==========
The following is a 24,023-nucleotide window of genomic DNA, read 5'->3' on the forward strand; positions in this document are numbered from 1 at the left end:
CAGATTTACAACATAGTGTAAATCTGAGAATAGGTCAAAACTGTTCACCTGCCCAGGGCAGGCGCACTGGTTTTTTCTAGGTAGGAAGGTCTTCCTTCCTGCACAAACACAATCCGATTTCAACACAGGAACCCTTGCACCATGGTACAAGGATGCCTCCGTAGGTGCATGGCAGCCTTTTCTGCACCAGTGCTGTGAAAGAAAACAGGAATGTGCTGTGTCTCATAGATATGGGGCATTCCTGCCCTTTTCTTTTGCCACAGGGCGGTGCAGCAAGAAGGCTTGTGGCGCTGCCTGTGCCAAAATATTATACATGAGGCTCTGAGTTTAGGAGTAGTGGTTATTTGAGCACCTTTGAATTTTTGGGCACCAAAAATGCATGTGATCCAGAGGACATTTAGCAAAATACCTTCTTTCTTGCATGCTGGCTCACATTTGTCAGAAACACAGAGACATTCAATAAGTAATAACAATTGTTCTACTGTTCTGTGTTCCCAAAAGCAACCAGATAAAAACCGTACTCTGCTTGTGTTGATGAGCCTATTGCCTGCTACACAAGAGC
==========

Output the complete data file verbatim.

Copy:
The following is a 24,023-nucleotide window of genomic DNA, read 5'->3' on the forward strand; positions in this document are numbered from 1 at the left end:
CAGATTTACAACATAGTGTAAATCTGAGAATAGGTCAAAACTGTTCACCTGCCCAGGGCAGGCGCACTGGTTTTTTCTAGGTAGGAAGGTCTTCCTTCCTGCACAAACACAATCCGATTTCAACACAGGAACCCTTGCACCATGGTACAAGGATGCCTCCGTAGGTGCATGGCAGCCTTTTCTGCACCAGTGCTGTGAAAGAAAACAGGAATGTGCTGTGTCTCATAGATATGGGGCATTCCTGCCCTTTTCTTTTGCCACAGGGCGGTGCAGCAAGAAGGCTTGTGGCGCTGCCTGTGCCAAAATATTATACATGAGGCTCTGAGTTTAGGAGTAGTGGTTATTTGAGCACCTTTGAATTTTTGGGCACCAAAAATGCATGTGATCCAGAGGACATTTAGCAAAATACCTTCTTTCTTGCATGCTGGCTCACATTTGTCAGAAACACAGAGACATTCAATAAGTAATAACAATTGTTCTACTGTTCTGTGTTCCCAAAAGCAACCAGATAAAAACCGTACTCTGCTTGTGTTGATGAGCCTATTGCCTGCTACACAAGAGC